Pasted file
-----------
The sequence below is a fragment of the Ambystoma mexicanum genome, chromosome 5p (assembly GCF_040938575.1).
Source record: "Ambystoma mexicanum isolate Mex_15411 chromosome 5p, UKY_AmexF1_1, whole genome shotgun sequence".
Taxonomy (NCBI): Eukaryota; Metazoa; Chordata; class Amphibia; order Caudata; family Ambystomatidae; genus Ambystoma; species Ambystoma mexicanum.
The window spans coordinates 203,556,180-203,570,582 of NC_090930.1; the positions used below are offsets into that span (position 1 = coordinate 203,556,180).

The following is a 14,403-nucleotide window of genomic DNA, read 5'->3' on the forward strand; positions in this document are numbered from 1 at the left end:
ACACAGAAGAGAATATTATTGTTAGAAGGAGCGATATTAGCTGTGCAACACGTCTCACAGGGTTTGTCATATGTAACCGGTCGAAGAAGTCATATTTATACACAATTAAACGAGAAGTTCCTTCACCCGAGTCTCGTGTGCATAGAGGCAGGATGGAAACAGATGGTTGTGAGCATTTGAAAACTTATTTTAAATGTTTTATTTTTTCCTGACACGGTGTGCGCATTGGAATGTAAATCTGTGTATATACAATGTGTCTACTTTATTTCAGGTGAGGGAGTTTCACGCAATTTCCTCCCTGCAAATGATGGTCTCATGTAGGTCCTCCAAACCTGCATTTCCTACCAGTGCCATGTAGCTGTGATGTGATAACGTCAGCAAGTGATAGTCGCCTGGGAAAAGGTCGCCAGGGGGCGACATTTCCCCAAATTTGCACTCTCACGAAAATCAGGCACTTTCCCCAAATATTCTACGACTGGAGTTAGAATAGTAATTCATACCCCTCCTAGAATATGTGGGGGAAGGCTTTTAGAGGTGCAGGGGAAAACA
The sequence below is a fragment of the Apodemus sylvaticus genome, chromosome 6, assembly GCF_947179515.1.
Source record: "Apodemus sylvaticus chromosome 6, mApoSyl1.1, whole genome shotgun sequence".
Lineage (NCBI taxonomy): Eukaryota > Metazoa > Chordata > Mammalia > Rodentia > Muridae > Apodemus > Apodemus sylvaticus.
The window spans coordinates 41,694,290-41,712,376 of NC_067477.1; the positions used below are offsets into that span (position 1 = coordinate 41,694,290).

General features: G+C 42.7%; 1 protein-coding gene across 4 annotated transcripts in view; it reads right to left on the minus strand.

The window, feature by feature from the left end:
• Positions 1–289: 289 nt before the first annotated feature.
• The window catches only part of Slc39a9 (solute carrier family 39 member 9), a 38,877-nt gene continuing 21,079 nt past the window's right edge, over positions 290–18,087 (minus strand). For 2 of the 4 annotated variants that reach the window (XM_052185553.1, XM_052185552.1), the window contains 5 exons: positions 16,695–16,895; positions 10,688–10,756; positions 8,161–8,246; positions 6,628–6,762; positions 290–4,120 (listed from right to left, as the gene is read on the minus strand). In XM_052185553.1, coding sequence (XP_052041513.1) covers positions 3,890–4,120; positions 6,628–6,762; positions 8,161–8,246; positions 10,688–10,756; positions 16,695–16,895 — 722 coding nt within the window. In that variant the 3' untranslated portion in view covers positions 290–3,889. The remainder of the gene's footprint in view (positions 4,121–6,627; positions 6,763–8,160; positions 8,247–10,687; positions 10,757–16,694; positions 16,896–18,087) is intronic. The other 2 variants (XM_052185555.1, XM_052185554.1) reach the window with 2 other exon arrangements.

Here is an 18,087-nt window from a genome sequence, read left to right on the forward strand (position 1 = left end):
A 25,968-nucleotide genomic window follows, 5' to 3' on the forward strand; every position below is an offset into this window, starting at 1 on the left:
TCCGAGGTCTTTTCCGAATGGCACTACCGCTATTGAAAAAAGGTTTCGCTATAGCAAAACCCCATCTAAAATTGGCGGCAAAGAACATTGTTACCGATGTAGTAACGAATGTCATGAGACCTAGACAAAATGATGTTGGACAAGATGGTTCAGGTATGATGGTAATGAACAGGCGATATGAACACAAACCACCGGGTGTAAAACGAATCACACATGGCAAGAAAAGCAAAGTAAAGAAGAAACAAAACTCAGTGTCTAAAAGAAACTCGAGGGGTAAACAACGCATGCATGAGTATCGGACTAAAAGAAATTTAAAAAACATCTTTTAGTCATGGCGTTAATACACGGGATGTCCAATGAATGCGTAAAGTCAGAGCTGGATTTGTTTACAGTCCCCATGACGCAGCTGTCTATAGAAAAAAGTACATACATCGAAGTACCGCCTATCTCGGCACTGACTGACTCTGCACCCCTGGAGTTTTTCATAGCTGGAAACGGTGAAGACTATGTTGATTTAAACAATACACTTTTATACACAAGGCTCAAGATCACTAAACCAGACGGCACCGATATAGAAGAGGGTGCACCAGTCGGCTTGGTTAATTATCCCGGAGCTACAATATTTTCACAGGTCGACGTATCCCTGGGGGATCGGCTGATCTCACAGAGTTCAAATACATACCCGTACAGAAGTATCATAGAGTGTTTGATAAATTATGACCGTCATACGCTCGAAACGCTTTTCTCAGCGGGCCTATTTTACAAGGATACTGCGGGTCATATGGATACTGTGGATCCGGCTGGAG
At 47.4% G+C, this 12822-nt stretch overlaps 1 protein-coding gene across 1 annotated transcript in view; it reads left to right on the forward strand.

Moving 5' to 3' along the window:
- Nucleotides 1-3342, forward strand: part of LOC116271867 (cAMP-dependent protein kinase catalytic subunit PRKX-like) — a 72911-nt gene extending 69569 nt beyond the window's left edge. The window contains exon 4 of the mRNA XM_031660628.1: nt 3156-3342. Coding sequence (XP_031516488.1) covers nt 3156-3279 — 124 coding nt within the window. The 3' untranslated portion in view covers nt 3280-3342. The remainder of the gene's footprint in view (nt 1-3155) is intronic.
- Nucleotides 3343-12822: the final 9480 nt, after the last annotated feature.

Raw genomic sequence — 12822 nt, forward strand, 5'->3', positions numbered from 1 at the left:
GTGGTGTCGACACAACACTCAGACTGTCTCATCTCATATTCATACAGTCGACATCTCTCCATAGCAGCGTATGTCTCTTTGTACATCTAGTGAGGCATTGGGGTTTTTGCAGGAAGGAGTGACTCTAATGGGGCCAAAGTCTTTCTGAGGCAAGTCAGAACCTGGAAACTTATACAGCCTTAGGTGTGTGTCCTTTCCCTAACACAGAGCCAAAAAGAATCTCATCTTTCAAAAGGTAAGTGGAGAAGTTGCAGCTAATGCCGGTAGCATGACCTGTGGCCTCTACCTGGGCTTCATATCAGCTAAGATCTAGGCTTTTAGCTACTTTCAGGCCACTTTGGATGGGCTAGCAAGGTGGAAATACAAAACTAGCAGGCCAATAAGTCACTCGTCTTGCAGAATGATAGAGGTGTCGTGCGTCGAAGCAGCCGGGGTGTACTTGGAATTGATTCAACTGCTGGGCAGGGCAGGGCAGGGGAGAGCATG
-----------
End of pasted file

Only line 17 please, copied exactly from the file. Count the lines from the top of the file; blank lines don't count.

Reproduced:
TCCGAGGTCTTTTCCGAATGGCACTACCGCTATTGAAAAAAGGTTTCGCTATAGCAAAACCCCATCTAAAATTGGCGGCAAAGAACATTGTTACCGATGTAGTAACGAATGTCATGAGACCTAGACAAAATGATGTTGGACAAGATGGTTCAGGTATGATGGTAATGAACAGGCGATATGAACACAAACCACCGGGTGTAAAACGAATCACACATGGCAAGAAAAGCAAAGTAAAGAAGAAACAAAACTCAGTGTCTAAAAGAAACTCGAGGGGTAAACAACGCATGCATGAGTATCGGACTAAAAGAAATTTAAAAAACATCTTTTAGTCATGGCGTTAATACACGGGATGTCCAATGAATGCGTAAAGTCAGAGCTGGATTTGTTTACAGTCCCCATGACGCAGCTGTCTATAGAAAAAAGTACATACATCGAAGTACCGCCTATCTCGGCACTGACTGACTCTGCACCCCTGGAGTTTTTCATAGCTGGAAACGGTGAAGACTATGTTGATTTAAACAATACACTTTTATACACAAGGCTCAAGATCACTAAACCAGACGGCACCGATATAGAAGAGGGTGCACCAGTCGGCTTGGTTAATTATCCCGGAGCTACAATATTTTCACAGGTCGACGTATCCCTGGGGGATCGGCTGATCTCACAGAGTTCAAATACATACCCGTACAGAAGTATCATAGAGTGTTTGATAAATTATGACCGTCATACGCTCGAAACGCTTTTCTCAGCGGGCCTATTTTACAAGGATACTGCGGGTCATATGGATACTGTGGATCCGGCTGGAG